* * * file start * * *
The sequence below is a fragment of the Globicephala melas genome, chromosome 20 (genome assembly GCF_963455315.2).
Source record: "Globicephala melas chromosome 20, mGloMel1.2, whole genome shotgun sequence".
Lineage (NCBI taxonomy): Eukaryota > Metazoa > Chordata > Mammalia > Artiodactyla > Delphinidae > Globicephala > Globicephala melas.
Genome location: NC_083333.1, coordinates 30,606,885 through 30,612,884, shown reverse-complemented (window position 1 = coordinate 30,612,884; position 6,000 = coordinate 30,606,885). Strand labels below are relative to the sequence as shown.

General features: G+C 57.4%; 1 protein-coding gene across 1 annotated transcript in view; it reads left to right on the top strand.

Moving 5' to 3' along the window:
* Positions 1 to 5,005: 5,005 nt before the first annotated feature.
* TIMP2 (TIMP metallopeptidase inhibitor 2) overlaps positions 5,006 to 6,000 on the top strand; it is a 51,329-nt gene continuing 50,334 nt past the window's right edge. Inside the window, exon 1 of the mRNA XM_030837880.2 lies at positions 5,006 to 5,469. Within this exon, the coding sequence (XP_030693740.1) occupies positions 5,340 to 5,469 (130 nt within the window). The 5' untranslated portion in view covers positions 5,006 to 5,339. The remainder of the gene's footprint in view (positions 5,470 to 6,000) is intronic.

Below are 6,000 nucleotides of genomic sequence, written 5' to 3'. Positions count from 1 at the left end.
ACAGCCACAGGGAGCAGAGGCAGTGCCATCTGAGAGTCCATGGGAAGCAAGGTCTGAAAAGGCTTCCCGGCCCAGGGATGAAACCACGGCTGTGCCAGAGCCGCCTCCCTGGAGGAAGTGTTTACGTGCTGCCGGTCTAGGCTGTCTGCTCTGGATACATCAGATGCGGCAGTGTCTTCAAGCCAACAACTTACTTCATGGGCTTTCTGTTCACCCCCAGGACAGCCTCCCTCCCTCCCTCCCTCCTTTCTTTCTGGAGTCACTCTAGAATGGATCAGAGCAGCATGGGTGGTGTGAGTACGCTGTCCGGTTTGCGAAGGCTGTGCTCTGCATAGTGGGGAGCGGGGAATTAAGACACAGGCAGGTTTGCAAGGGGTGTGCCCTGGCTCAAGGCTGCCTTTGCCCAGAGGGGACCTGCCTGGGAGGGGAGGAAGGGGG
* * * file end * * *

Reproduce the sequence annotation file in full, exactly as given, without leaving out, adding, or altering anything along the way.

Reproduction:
The sequence below is a fragment of the Globicephala melas genome, chromosome 20 (genome assembly GCF_963455315.2).
Source record: "Globicephala melas chromosome 20, mGloMel1.2, whole genome shotgun sequence".
Lineage (NCBI taxonomy): Eukaryota > Metazoa > Chordata > Mammalia > Artiodactyla > Delphinidae > Globicephala > Globicephala melas.
Genome location: NC_083333.1, coordinates 30,606,885 through 30,612,884, shown reverse-complemented (window position 1 = coordinate 30,612,884; position 6,000 = coordinate 30,606,885). Strand labels below are relative to the sequence as shown.

General features: G+C 57.4%; 1 protein-coding gene across 1 annotated transcript in view; it reads left to right on the top strand.

Moving 5' to 3' along the window:
* Positions 1 to 5,005: 5,005 nt before the first annotated feature.
* TIMP2 (TIMP metallopeptidase inhibitor 2) overlaps positions 5,006 to 6,000 on the top strand; it is a 51,329-nt gene continuing 50,334 nt past the window's right edge. Inside the window, exon 1 of the mRNA XM_030837880.2 lies at positions 5,006 to 5,469. Within this exon, the coding sequence (XP_030693740.1) occupies positions 5,340 to 5,469 (130 nt within the window). The 5' untranslated portion in view covers positions 5,006 to 5,339. The remainder of the gene's footprint in view (positions 5,470 to 6,000) is intronic.

Below are 6,000 nucleotides of genomic sequence, written 5' to 3'. Positions count from 1 at the left end.
ACAGCCACAGGGAGCAGAGGCAGTGCCATCTGAGAGTCCATGGGAAGCAAGGTCTGAAAAGGCTTCCCGGCCCAGGGATGAAACCACGGCTGTGCCAGAGCCGCCTCCCTGGAGGAAGTGTTTACGTGCTGCCGGTCTAGGCTGTCTGCTCTGGATACATCAGATGCGGCAGTGTCTTCAAGCCAACAACTTACTTCATGGGCTTTCTGTTCACCCCCAGGACAGCCTCCCTCCCTCCCTCCCTCCTTTCTTTCTGGAGTCACTCTAGAATGGATCAGAGCAGCATGGGTGGTGTGAGTACGCTGTCCGGTTTGCGAAGGCTGTGCTCTGCATAGTGGGGAGCGGGGAATTAAGACACAGGCAGGTTTGCAAGGGGTGTGCCCTGGCTCAAGGCTGCCTTTGCCCAGAGGGGACCTGCCTGGGAGGGGAGGAAGGGGG